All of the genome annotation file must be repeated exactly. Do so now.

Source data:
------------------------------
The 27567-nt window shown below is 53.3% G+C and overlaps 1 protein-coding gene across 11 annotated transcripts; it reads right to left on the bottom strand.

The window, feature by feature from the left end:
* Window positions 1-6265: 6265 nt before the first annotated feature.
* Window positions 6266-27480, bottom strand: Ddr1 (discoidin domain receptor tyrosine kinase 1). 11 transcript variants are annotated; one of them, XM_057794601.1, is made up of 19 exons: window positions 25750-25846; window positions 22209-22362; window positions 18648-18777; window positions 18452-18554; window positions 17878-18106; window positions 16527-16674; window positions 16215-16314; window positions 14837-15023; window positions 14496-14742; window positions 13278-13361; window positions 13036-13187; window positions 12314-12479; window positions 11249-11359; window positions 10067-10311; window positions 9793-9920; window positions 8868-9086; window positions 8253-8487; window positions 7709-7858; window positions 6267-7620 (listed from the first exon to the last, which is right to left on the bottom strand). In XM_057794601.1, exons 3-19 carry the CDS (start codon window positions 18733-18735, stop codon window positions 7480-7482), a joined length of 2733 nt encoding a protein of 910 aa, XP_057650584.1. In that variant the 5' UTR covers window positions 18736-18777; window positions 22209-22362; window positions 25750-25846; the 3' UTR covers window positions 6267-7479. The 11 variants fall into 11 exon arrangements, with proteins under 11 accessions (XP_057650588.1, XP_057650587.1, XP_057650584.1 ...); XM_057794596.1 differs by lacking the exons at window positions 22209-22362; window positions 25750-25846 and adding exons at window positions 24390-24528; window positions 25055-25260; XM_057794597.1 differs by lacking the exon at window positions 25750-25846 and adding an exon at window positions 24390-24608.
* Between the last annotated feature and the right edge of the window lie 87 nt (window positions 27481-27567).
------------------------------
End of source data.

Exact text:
The 27567-nt window shown below is 53.3% G+C and overlaps 1 protein-coding gene across 11 annotated transcripts; it reads right to left on the bottom strand.

The window, feature by feature from the left end:
* Window positions 1-6265: 6265 nt before the first annotated feature.
* Window positions 6266-27480, bottom strand: Ddr1 (discoidin domain receptor tyrosine kinase 1). 11 transcript variants are annotated; one of them, XM_057794601.1, is made up of 19 exons: window positions 25750-25846; window positions 22209-22362; window positions 18648-18777; window positions 18452-18554; window positions 17878-18106; window positions 16527-16674; window positions 16215-16314; window positions 14837-15023; window positions 14496-14742; window positions 13278-13361; window positions 13036-13187; window positions 12314-12479; window positions 11249-11359; window positions 10067-10311; window positions 9793-9920; window positions 8868-9086; window positions 8253-8487; window positions 7709-7858; window positions 6267-7620 (listed from the first exon to the last, which is right to left on the bottom strand). In XM_057794601.1, exons 3-19 carry the CDS (start codon window positions 18733-18735, stop codon window positions 7480-7482), a joined length of 2733 nt encoding a protein of 910 aa, XP_057650584.1. In that variant the 5' UTR covers window positions 18736-18777; window positions 22209-22362; window positions 25750-25846; the 3' UTR covers window positions 6267-7479. The 11 variants fall into 11 exon arrangements, with proteins under 11 accessions (XP_057650588.1, XP_057650587.1, XP_057650584.1 ...); XM_057794596.1 differs by lacking the exons at window positions 22209-22362; window positions 25750-25846 and adding exons at window positions 24390-24528; window positions 25055-25260; XM_057794597.1 differs by lacking the exon at window positions 25750-25846 and adding an exon at window positions 24390-24608.
* Between the last annotated feature and the right edge of the window lie 87 nt (window positions 27481-27567).